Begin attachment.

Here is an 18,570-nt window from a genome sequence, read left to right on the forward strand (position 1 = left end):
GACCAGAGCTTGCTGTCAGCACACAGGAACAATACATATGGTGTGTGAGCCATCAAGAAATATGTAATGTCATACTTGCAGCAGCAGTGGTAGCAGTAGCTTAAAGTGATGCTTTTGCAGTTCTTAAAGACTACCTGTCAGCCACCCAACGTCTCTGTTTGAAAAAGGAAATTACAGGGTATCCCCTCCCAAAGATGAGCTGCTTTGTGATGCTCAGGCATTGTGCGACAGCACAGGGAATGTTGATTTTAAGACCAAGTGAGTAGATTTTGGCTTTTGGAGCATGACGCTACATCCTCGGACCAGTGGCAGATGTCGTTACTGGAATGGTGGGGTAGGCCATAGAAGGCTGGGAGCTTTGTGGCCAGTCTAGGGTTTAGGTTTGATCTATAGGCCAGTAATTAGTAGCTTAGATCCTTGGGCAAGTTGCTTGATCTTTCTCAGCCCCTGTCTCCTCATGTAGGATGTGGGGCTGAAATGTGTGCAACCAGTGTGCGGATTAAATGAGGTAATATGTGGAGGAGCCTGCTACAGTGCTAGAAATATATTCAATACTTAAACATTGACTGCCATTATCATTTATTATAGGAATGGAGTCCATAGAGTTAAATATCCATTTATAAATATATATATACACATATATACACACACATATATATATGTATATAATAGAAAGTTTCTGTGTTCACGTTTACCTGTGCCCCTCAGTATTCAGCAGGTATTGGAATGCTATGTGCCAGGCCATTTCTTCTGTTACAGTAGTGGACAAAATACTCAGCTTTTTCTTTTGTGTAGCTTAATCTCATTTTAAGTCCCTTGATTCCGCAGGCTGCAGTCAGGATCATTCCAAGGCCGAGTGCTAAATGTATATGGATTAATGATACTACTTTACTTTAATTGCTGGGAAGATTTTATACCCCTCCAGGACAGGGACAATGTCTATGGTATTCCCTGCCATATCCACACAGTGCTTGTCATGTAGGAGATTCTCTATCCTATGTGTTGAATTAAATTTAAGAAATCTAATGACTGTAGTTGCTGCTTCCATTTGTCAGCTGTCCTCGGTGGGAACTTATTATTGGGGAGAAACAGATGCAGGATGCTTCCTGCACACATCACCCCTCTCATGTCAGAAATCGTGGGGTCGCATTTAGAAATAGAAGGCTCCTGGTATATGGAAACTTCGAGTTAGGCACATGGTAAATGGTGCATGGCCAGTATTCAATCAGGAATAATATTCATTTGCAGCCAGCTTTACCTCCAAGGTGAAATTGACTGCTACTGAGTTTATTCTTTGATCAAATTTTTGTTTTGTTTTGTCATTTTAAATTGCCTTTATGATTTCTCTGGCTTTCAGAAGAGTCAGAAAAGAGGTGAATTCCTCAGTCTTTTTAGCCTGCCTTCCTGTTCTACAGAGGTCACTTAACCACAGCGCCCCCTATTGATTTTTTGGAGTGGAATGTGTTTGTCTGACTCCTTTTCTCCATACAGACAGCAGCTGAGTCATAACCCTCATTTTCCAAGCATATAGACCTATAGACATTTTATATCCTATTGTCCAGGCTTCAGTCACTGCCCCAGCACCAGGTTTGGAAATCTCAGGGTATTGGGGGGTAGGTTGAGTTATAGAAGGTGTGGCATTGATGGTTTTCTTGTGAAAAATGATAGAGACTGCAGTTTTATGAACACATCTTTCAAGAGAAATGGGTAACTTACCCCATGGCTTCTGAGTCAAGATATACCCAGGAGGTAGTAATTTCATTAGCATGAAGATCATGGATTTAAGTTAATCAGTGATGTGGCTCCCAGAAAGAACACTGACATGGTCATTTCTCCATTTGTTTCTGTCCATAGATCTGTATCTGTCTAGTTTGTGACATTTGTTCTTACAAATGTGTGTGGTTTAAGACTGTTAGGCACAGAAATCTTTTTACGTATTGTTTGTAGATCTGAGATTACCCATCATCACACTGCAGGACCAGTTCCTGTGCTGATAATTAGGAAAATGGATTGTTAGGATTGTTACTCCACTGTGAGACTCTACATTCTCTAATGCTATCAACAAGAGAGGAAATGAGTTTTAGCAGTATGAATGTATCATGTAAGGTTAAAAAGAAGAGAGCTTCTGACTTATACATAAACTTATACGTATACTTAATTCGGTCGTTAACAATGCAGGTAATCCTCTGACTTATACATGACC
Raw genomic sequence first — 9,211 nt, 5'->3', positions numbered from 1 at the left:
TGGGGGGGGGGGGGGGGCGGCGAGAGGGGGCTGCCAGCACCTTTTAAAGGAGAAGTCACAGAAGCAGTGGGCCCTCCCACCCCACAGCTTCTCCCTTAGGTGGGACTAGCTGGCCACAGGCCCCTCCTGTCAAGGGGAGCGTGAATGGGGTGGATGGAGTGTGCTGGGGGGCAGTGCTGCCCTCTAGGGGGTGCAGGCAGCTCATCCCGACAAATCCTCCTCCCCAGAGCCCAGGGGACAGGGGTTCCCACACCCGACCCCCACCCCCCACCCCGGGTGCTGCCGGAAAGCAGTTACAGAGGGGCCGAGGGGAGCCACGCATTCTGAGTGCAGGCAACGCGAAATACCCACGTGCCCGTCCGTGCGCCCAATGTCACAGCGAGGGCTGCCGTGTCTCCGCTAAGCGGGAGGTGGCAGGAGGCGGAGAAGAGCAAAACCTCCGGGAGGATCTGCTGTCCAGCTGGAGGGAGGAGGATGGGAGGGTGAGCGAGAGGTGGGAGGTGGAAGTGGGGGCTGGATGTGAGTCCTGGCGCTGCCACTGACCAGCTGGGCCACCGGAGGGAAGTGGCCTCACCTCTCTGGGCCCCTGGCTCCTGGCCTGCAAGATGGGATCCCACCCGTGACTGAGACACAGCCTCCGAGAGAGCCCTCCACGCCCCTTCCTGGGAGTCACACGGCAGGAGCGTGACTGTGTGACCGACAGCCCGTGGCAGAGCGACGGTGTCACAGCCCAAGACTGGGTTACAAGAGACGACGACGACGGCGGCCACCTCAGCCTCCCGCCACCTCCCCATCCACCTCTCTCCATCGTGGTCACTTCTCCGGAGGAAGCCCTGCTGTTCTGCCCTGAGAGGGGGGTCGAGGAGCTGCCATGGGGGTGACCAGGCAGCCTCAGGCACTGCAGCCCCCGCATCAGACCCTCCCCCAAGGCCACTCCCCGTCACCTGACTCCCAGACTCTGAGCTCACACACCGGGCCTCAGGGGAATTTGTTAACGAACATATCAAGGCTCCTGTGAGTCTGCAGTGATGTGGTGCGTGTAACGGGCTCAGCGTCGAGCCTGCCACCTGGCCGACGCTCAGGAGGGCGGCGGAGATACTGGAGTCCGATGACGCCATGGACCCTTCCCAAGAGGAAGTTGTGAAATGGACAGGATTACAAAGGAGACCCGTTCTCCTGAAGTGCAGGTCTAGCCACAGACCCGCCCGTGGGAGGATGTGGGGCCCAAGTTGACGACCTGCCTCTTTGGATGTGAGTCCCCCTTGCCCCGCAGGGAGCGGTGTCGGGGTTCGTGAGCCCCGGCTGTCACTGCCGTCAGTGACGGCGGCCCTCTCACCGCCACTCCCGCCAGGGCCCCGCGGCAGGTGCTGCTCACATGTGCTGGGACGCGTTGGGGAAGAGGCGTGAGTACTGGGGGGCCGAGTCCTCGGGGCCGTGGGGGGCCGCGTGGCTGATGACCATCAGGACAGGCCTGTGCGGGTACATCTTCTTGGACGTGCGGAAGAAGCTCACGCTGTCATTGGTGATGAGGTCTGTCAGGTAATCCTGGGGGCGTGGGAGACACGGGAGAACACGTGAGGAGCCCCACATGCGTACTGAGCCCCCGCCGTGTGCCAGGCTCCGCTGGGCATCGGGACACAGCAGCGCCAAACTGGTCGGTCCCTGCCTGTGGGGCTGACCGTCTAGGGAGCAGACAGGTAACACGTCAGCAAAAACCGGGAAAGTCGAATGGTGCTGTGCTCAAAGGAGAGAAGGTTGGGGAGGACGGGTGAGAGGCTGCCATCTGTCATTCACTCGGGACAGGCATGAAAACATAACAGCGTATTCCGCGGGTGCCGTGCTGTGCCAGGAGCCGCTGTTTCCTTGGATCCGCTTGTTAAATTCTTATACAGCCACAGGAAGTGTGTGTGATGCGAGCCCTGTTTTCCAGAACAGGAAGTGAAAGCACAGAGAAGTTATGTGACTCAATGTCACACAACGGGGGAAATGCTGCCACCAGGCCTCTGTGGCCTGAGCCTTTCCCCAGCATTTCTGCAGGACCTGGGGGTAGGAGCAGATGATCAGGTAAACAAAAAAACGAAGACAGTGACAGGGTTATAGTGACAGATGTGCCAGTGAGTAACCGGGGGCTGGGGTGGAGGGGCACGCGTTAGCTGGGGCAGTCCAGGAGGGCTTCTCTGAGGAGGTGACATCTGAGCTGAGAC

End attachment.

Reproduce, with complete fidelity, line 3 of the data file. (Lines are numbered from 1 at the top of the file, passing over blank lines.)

Raw genomic sequence first — 9,211 nt, 5'->3', positions numbered from 1 at the left: